TY - BOOK

T1 - A zero-one programming approach to Gulliksen's matched random subtests method

AU - van der Linden, Wim J.

AU - Boekkooi-Timminga, Ellen

PY - 1986

Y1 - 1986

N2 - In order to estimate the classical coefficient of test reliability, parallel measurements are needed. H. Gulliksen's matched random subtests method, which is a graphical method for splitting a test into parallel test halves, has practical relevance because it maximizes the alpha coefficient as a lower bound of the classical test reliability coefficient. This paper formulates this same problem as a zero-one programming problem, the advantage being that it can be solved by algorithms already existing in computer code. Focus is on giving Gulliksen's method a sound computational basis. How the procedure can be generalized to test splits into components of any length is shown. An empirical illustration of the procedure is provided, which involves the use of the algorithm developed by A. H. Land and A. Doig (1960), as implemented in the LANDO program. Item difficulties and item-test correlations were estimated from a sample of 5,418 subjects--a sample size that is large enough to prevent capitalizing on chance in the Gulliksen method. Two data tables and one graph are provided.

AB - In order to estimate the classical coefficient of test reliability, parallel measurements are needed. H. Gulliksen's matched random subtests method, which is a graphical method for splitting a test into parallel test halves, has practical relevance because it maximizes the alpha coefficient as a lower bound of the classical test reliability coefficient. This paper formulates this same problem as a zero-one programming problem, the advantage being that it can be solved by algorithms already existing in computer code. Focus is on giving Gulliksen's method a sound computational basis. How the procedure can be generalized to test splits into components of any length is shown. An empirical illustration of the procedure is provided, which involves the use of the algorithm developed by A. H. Land and A. Doig (1960), as implemented in the LANDO program. Item difficulties and item-test correlations were estimated from a sample of 5,418 subjects--a sample size that is large enough to prevent capitalizing on chance in the Gulliksen method. Two data tables and one graph are provided.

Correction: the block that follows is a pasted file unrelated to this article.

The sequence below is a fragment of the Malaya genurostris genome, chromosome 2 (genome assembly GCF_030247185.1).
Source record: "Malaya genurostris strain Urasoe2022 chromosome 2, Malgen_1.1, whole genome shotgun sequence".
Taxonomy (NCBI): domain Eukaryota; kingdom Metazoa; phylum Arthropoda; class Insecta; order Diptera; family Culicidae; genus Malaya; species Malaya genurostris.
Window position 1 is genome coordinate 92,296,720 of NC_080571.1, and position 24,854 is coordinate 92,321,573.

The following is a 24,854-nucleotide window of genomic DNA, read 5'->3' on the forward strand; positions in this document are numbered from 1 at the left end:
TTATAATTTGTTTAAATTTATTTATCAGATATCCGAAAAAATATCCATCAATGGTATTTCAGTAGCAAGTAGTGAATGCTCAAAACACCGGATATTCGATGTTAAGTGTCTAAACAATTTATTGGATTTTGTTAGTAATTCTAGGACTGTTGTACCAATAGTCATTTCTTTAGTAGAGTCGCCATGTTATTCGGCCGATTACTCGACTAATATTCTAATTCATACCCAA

KW - Difficulty level

KW - Algorithms

KW - Test reliability

KW - Computer software

KW - Graphs

KW - Estimation (Mathematics)

KW - Computer assisted testing

KW - Programming

KW - Test items

M3 - Report

T3 - OMD research report

BT - A zero-one programming approach to Gulliksen's matched random subtests method

PB - University of Twente

CY - Enschede, the Netherlands

ER -